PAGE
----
Mauro Murzi's pages on Philosophy of Science - Logical Positivism
Elimination of Metaphysics
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[2. The Main Philosophical Tenets of Logical Positivism.]

b. Elimination of Metaphysics.

The attitude of logical positivism towards metaphysics is well expressed by Carnap in the article Überwindung der Metaphysik durch Logische Analyse der Sprache in Erkenntnis, vol. 2, 1932 (English translation The Elimination of Metaphysics Through Logical Analysis of Language.) A language − says Carnap − consists of a vocabulary, i.e. a set of meaningful words, and a syntax, i.e. a set of rules governing the formation of sentences from the words of the vocabulary. Pseudo-statements, i.e. sequences of words that at first sight resemble statements but in reality have no meaning, are formed in two ways: either meaningless words occur in them, or they are formed in an invalid syntactical way. According to Carnap, pseudo-statements of both kinds occur in metaphysics.

A word W has a meaning if two conditions are satisfied. First, the mode of the occurrence of W in its elementary sentence form (i.e. the simplest sentence form in which W is capable of occurring) must be fixed. Second, if W occurs is an elementary sentence S, it is necessary to give an answer to the following questions (that are − according to Carnap − equivalent formulation of the same question):

(1.) What sentences is S deducible from, and what sentences are deducible from S?
(2.) Under what conditions is S supposed to be true, and under what conditions false?
(3.) How S is to verified?
(4.) What is the meaning of S?
(R. Carnap, The Elimination of Metaphysics Through Logical Analysis of Language in Sarkar, Sahotra (ed.), Logical Empiricism at its Peak: Schlick, Carnap, and Neurath, New York: Garland Pub., 1996, p. 12)

An example offered by Carnap concerns the word "arthropode". The sentence form "the thing x is an arthropode" is an elementary sentence form that is derivable from "x is an animal", "x has a segmented body" and "x has jointed legs". Conversely, these sentences are derivable from "the thing x is an arthropode". Thus the meaning of the words "arthropode" is determined.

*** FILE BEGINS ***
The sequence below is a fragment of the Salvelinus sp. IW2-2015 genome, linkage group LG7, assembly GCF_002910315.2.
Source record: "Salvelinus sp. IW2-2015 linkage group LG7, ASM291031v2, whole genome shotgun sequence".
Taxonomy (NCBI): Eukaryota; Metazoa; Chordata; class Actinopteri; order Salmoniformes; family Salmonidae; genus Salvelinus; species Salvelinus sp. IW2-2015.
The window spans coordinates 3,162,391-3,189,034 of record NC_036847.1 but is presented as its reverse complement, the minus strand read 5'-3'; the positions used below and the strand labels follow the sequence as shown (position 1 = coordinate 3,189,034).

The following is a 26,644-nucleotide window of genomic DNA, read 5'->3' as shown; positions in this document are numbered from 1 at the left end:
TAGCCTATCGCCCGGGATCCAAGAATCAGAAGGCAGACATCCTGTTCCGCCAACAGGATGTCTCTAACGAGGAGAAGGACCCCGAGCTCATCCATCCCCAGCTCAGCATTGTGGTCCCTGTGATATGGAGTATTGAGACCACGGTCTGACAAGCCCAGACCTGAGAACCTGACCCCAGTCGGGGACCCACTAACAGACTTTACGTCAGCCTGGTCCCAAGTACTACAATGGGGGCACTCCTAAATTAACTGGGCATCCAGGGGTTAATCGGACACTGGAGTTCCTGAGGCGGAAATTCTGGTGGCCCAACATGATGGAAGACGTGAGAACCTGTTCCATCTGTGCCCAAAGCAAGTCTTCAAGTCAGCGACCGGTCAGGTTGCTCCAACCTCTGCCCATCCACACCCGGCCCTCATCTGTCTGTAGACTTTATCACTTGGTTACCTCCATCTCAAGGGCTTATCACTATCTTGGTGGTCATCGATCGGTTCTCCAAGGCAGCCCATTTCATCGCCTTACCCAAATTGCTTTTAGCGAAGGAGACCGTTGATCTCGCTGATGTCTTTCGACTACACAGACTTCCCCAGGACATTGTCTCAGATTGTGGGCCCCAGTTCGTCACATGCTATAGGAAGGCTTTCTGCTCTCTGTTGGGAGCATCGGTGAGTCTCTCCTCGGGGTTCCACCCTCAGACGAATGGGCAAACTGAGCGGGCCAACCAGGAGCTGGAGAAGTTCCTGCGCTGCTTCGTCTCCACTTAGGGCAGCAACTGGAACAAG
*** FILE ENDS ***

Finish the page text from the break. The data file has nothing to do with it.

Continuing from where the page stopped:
According to Carnap, many words of metaphysics do not fulfil these requirements and thus they are meaningless. As an example, Carnap considers the word "principle". This word has a definite meaning, if the sentence "x is the principle of y" is supposed to be equivalent to the sentences "y exists by virtue of x" or "y arises out of x". The latter sentence is perfectly clear: y arises out of x when x is invariably followed by y, and the invariable association between x and y is empirically verifiable. But − says Carnap − metaphysicians are not satisfied with this interpretation of the meaning of "principle". They assert that no empirical relations between x and y can completely explain the meaning of "x is the principle of y", because there is something that cannot be grasped by means of the experience, something for which no empirical criterion can be specified. It is the lacking of any empirical criterion − says Carnap − that deprives of meaning the word "principle" when it occurs in metaphysics. Metaphysical pseudo-statements such as "water is the principle of the world" or "the spirit is the principle of the world" are void of meaning because a meaningless word occurs in them.

There are also pseudo-statements that consist of meaningful words. An example is the word sequence "Caesar is a prime number" that has the same form of "Caesar is a general". These two sentences are well formed in English, because there is not a grammatical distinction between predicates which can be affirmed of human beings (such as "general") and predicates which can be affirmed of numbers (such as "prime number"). Although every word occurring in "Caesar is a prime number" has a definite meaning, the sequence evidently has no meaning. In a logically constructed language - says Carnap - a distinction between the different kinds of predicates is specified, and pseudo-statements as "Caesar is a prime number" could not arise. Metaphysical statements which do not contain meaningless words are indeed meaningless because they are formed in a way which is admissible in natural languages but not admissible in logically constructed languages.

What are the most frequent sources of errors from which metaphysical pseudo-statements arise? A source of mistakes is the ambiguity of the verb "to be", which is sometimes used as a copula ("I am hungry") and sometimes to designate existence ("I am"). The latter statement incorrectly suggests a predicative form, and thus it suggests that existence is a predicate. Modern logic has introduced an explicit sign to designate existence (the sign Exists), which occurs only in statements such as ExistsxP(x). Therefore modern logic has clarified that existence is not a predicate, and has revealed the logical error from which pseudo-statements such as "cogito, ergo sum" arose. Another source of mistakes is type confusion, in which a predicate is used as predicate of a different type (see the example "Caesar is a prime number").

What is the role of metaphysics? According to Carnap, although metaphysics has not theoretical content, it has a content indeed: metaphysical pseudo-statements express the attitude of a person towards life. The metaphysician, instead of using the medium of art, works with the medium of the theoretical; he confuses art with science, attitude towards life with knowledge, and thus produces an unsatisfactory and inadequate work. "Metaphysicians are musicians without musical ability" (Carnap, The Elimination of Metaphysics, in Sarkar, Sahotra (ed.), Logical Empiricism at its Peak, p. 30).

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